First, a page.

Interactions between the human genome and the environment have shaped the evolution of complex human phenotypes. Since the emergence of the genus Homo, there have been many significant changes in the interactions of humans and their ancestors with their environments. One such interaction involves dramatic increases in meat consumption prior to migrations of modern humans out of Africa. We hypothesize that humans and their ancestors have undergone selection in lipid metabolism genes in response to dietary shifts. Based on the known physiological importance of these pathways, these selective changes could strongly influence complex human phenotypes involving the nervous and cardiovascular systems and the liver. In this proposal, we will take comparative and functional genomics approaches to identify specific lipid metabolism genes and pathways undergoing selection in the human lineage. Here, we will compare and contrast quantitative differences in peroxisomal lipid metabolism in humans and closely related primate species that are primarily fruiteating, leaf-eating, grass-eating, or omnivorous. We will examine cellular differences in these metabolic pathways using fibroblasts, an established model system for peroxisomal lipid metabolism.
In Specific Aim 1, we will take biochemical approaches to quantify the activities of these metabolic pathways in each species. We will focus on the catabolism of fatty acids abundant in meat-eating diets which we predict will show species-specific activities dependent upon diet.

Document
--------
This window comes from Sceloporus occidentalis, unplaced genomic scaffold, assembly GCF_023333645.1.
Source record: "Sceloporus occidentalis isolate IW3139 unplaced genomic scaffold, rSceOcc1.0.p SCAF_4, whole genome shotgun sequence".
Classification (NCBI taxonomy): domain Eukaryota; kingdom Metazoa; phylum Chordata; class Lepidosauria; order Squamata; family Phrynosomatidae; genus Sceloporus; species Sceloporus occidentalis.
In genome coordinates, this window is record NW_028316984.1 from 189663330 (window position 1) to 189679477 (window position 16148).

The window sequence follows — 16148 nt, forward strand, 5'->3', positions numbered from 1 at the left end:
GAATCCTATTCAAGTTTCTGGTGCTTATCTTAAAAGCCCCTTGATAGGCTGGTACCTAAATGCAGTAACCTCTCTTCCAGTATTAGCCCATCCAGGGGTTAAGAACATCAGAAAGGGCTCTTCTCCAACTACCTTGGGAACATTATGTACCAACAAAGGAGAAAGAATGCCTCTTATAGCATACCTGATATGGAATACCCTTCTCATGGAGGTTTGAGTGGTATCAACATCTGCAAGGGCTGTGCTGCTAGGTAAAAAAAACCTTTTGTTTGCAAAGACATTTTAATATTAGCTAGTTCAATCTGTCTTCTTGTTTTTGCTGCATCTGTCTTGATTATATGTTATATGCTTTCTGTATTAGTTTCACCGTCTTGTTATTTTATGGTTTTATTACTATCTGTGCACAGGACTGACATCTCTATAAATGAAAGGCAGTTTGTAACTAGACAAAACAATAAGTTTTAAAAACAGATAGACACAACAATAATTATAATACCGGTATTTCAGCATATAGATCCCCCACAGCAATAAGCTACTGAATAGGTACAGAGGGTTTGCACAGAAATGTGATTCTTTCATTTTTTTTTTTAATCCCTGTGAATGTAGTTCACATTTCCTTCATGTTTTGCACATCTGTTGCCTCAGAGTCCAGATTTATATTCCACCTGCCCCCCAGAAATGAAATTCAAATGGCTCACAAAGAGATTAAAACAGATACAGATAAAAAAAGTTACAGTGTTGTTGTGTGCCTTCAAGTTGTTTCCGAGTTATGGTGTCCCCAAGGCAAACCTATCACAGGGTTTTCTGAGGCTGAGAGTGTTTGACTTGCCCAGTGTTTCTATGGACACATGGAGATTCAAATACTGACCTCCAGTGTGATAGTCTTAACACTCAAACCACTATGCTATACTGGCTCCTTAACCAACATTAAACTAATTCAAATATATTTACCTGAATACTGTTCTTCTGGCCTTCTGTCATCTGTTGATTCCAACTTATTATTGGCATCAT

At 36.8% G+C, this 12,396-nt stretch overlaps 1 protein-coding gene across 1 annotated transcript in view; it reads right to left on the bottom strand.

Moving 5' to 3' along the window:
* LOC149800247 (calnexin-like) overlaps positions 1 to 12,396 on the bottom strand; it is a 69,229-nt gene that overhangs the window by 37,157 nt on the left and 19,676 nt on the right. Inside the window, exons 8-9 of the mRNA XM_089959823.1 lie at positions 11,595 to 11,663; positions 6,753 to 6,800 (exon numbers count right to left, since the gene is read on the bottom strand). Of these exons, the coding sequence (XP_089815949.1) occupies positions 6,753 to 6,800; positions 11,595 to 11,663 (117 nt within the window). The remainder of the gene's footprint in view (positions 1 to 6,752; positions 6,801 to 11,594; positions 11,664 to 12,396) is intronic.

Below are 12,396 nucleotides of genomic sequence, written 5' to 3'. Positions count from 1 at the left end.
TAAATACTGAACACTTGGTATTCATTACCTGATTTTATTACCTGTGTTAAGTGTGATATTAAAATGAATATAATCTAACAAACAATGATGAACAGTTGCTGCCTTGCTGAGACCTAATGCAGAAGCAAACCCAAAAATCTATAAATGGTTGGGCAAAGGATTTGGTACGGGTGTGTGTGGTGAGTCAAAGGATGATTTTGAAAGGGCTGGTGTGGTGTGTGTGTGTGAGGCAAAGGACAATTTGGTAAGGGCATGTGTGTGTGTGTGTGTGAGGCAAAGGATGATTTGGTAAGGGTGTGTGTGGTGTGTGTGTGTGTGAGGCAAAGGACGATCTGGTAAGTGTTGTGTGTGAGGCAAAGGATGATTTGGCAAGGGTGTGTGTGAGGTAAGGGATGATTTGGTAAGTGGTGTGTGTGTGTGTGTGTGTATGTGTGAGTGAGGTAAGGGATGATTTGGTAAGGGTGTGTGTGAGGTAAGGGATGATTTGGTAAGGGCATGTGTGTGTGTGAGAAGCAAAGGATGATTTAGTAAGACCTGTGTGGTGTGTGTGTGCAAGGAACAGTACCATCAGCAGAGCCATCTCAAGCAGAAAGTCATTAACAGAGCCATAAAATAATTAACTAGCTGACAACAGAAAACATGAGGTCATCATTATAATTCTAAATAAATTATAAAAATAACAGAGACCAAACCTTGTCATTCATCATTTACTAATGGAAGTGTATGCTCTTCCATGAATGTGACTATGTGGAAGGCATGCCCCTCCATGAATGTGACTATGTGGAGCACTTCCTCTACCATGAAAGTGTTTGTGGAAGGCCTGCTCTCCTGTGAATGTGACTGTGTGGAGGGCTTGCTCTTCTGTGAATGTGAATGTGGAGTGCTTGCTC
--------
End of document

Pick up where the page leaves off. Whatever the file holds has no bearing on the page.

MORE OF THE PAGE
In Specific Aim 2, we will take cellular biology approaches to evaluate peroxisomal assembly and integrity in each species and correlate with their rates of lipid catabolism.
In Specific Aim 3, we will take genomics approaches to evaluate the expression of peroxisomal genes and transcriptional responses to treatment with dietary lipids.
In Specific Aim 4, we will take statistical genetics approaches to conduct detailed tests for selection in peroxisomal lipid metabolic genes in human and other primates. We will screen for selective sweeps that occurred prior to the migration of humans out of Africa that could mark the fixation of advantageous alleles in humans. Overall, we will conduct a detailed analysis of selective changes in human peroxisomal lipid metabolism using a variety of newly developed functional and comparative genomic approaches that could be applied towards other studies examining metabolic pathways relevant to human health and disease.

National Institute of Health (NIH)
National Institute of General Medical Sciences (NIGMS)
Research Project (R01)
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Genomics, Computational Biology and Technology Study Section (GCAT)
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Chin, Jean
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University of Southern California
Schools of Medicine
Los Angeles
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